• A male’s territory can overlap several female’s territories.
  • A tiger will circumnavigate its territory every few days.
  • If you were to shave the fur from a tiger it would still have stripes.
  • Tiger stripes act as perfect camouflage in tall weeds and grasses.
  • The tigers most developed sense is its hearing.
  • A tiger can only usually expect a one in twenty success rate when bringing down prey.
  • Tigers like to feed on pig, deer and buffalo, but will also eat smaller prey such as rabbit and fish.
  • On average a tiger can eat up to 60 pounds of meat at one time.
  • After a feed, a tiger will usually bury the remaining animal carcass in an attempt to hide it from scavengers, and then exhume it for its next meal.
  • A tiger can go two to three days without eating.
  • In a part of India called Sundeban tigers have been known to eat man.
  • To deter these attacks villagers wear masks on the back of their heads as attacks are always from behind.
  • A tiger can spend up to eighteen hours sleeping.
  • Tigers can swim and like to cool down by sitting neck deep in water holes.
  • Tigers reach maturity and are ready for mating at the age of three.
  • A male tiger can copulate up to six times an hour.
  • A female tiger will usually give birth to 2-3 cubs in the wild; unfortunately the fatality rate for cubs can be quite high.
  • The gestation period can range from 102-106 days from time of conception.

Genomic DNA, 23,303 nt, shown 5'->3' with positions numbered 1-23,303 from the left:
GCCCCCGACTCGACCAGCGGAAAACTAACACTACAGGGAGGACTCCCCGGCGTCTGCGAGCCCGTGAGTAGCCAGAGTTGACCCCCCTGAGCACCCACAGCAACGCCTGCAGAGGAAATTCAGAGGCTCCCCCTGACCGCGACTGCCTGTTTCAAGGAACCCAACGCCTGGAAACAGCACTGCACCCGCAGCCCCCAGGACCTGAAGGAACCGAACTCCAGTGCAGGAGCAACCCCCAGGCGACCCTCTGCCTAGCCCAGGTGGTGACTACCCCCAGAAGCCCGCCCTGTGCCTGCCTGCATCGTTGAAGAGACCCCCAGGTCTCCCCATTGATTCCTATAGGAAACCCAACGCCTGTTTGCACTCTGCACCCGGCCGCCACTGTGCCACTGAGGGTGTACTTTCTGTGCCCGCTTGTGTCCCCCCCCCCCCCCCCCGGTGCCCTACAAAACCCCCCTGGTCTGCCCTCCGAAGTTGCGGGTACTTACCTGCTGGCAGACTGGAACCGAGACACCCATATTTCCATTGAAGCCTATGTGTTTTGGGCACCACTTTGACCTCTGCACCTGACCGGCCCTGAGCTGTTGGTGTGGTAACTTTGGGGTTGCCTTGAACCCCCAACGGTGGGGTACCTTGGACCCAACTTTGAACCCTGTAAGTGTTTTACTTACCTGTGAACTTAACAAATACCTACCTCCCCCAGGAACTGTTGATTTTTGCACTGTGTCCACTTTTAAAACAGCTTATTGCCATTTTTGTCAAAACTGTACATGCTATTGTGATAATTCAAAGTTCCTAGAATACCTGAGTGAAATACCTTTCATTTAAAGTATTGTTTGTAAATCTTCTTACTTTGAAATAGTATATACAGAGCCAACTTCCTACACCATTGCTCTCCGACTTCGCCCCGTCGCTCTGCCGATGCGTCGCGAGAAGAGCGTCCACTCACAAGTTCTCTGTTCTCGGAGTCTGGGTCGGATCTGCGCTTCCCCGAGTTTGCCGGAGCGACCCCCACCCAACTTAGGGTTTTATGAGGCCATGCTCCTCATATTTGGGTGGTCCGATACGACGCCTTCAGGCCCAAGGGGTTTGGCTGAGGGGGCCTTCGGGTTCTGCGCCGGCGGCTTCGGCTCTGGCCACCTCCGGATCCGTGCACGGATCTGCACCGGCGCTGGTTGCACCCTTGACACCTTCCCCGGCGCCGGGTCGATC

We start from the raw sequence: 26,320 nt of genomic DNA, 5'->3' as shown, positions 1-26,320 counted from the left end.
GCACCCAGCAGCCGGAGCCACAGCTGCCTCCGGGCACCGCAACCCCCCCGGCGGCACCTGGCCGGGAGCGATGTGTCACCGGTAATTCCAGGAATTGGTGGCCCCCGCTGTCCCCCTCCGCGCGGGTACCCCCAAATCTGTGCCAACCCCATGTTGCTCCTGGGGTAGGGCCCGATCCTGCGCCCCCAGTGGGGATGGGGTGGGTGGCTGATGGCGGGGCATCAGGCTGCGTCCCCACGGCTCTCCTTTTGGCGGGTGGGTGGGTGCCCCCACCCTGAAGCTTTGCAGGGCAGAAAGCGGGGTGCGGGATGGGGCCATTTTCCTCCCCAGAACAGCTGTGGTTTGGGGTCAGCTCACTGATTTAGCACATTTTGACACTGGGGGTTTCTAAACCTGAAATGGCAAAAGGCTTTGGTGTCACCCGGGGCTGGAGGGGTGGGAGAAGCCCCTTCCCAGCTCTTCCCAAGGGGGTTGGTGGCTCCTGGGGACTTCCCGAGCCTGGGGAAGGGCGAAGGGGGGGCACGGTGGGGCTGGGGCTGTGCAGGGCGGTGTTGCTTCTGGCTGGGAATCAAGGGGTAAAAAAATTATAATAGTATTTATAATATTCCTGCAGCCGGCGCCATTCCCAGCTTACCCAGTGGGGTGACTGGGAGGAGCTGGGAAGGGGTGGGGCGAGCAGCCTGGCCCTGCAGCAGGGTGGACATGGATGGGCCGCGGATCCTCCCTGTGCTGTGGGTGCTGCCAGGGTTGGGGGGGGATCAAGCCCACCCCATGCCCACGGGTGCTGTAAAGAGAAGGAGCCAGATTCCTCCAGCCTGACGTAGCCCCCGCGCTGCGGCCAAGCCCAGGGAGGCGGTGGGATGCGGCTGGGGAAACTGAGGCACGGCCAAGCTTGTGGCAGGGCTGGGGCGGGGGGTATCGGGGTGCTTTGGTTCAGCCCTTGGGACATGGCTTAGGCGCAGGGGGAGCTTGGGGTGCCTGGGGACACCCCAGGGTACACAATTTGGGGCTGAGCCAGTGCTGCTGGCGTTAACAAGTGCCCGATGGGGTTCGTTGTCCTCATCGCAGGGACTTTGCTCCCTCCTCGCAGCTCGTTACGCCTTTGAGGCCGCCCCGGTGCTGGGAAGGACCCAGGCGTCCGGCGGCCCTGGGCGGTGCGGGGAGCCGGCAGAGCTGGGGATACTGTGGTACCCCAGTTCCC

• All tigers typically show a 1:1 sex ratio at birth.
  • Tiger cubs are blind at birth.
  • A tiger cub can gain 100 grams in weight per day.
  • A cub will begin eating solid food at around 12-13 weeks and should be completely weaned around seventeen weeks.
  • Tiger cubs play-fight with their siblings, which enables them to gain strength and speed.
  • It is believed that the two white dots on the back of a tiger’s ears are designed to act as a visual beacon to enable the cubs to follow their parent.
  • A tiger cub will make its first kill around 18 months of age.
  • Tiger cubs can stay with their mother for up to 2-3 years.
  • Male tigers have been known to kill and sometimes eat cubs of other males before taking the tigress as its own mate.
  • All tigers have a similar marking on their forehead, which resembles the Chinese symbol Wang, meaning King.
  • Tigers do not purr.
  • Usually before mating, but also as a sign of affection, tigers make a kind of chuffing sound by expelling air softly through the nostrils.
  • Unlike the domestic cat the tiger’s pupils are round.
  • The tiger’s foot print is known as the pug mark, and its measurement is sometimes the only method of recording wild tigers.
  • Like the domestic cat the tiger’s claws are retractable.
  • There are five toes on a tiger’s forefeet and four on its hind feet.
  • A tiger’s night vision is six times greater than a human’s.
  • A tiger’s canine teeth can grow up to three inches long and would be capable of crunching through the vertebrae of any creature on this earth.
  • Adult tigers have thirty teeth.
  • On average a tiger’s tail is around four feet long or half the length of its body.
  • The tail gives the tiger extra balance when running and is also used to communicate to other tigers.
  • The tendons in a tiger’s leg are so strong that an animal has been known to remain standing after it has been shot dead.
  • The fore limbs of a tiger are more powerful than the hind limbs for grabbing large prey.
  • The South China tiger has the fewest stripes.
  • The fore limbs of a tiger are more powerful than the hind limbs for grabbing large prey.
  • In Chinese, tiger means Wu Lao Hu. In Hindi it means Bagh, Sher. In Indonesian it means Harimau, Macan. In Korean it means Ho Lang-ee. In Vietnamese it means Cop. In Thai and Lao it means Seua. In Nepalese it means Bagh. In Burmese it means Kyar. And, in Malay it means Harimau.
  • Tigers move both legs on one side of the body almost simultaneously when they walk.